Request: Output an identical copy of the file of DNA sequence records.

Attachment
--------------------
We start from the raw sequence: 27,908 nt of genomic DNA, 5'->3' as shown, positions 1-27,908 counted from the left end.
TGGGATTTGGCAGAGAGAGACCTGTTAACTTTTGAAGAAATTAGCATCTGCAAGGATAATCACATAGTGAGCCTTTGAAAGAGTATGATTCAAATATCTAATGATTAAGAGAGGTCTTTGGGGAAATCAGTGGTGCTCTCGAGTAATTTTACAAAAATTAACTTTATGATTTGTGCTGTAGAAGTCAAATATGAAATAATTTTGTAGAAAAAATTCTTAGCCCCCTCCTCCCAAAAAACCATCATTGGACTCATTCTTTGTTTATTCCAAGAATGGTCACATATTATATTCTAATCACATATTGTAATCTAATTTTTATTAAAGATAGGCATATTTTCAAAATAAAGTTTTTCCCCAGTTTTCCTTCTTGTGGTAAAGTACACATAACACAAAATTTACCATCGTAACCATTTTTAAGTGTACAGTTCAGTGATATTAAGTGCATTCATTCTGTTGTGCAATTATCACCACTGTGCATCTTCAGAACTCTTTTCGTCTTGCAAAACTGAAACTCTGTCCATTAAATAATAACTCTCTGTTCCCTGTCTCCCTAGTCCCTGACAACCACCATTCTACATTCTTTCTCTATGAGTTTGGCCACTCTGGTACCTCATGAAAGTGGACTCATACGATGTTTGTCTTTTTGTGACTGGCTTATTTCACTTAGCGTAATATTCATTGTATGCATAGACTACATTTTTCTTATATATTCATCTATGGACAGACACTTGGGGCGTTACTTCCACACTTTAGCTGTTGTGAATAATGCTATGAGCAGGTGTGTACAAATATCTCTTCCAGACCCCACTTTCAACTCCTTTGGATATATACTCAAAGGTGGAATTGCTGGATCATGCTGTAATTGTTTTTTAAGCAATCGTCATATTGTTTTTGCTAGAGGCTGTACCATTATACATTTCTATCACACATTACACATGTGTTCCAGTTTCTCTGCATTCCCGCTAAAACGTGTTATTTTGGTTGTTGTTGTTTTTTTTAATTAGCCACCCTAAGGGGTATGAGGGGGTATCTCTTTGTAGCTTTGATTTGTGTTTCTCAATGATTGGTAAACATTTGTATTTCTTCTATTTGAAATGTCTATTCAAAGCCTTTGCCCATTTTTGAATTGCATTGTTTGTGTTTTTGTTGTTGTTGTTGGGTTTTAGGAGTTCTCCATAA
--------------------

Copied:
We start from the raw sequence: 27,908 nt of genomic DNA, 5'->3' as shown, positions 1-27,908 counted from the left end.
TGGGATTTGGCAGAGAGAGACCTGTTAACTTTTGAAGAAATTAGCATCTGCAAGGATAATCACATAGTGAGCCTTTGAAAGAGTATGATTCAAATATCTAATGATTAAGAGAGGTCTTTGGGGAAATCAGTGGTGCTCTCGAGTAATTTTACAAAAATTAACTTTATGATTTGTGCTGTAGAAGTCAAATATGAAATAATTTTGTAGAAAAAATTCTTAGCCCCCTCCTCCCAAAAAACCATCATTGGACTCATTCTTTGTTTATTCCAAGAATGGTCACATATTATATTCTAATCACATATTGTAATCTAATTTTTATTAAAGATAGGCATATTTTCAAAATAAAGTTTTTCCCCAGTTTTCCTTCTTGTGGTAAAGTACACATAACACAAAATTTACCATCGTAACCATTTTTAAGTGTACAGTTCAGTGATATTAAGTGCATTCATTCTGTTGTGCAATTATCACCACTGTGCATCTTCAGAACTCTTTTCGTCTTGCAAAACTGAAACTCTGTCCATTAAATAATAACTCTCTGTTCCCTGTCTCCCTAGTCCCTGACAACCACCATTCTACATTCTTTCTCTATGAGTTTGGCCACTCTGGTACCTCATGAAAGTGGACTCATACGATGTTTGTCTTTTTGTGACTGGCTTATTTCACTTAGCGTAATATTCATTGTATGCATAGACTACATTTTTCTTATATATTCATCTATGGACAGACACTTGGGGCGTTACTTCCACACTTTAGCTGTTGTGAATAATGCTATGAGCAGGTGTGTACAAATATCTCTTCCAGACCCCACTTTCAACTCCTTTGGATATATACTCAAAGGTGGAATTGCTGGATCATGCTGTAATTGTTTTTTAAGCAATCGTCATATTGTTTTTGCTAGAGGCTGTACCATTATACATTTCTATCACACATTACACATGTGTTCCAGTTTCTCTGCATTCCCGCTAAAACGTGTTATTTTGGTTGTTGTTGTTTTTTTTAATTAGCCACCCTAAGGGGTATGAGGGGGTATCTCTTTGTAGCTTTGATTTGTGTTTCTCAATGATTGGTAAACATTTGTATTTCTTCTATTTGAAATGTCTATTCAAAGCCTTTGCCCATTTTTGAATTGCATTGTTTGTGTTTTTGTTGTTGTTGTTGGGTTTTAGGAGTTCTCCATAA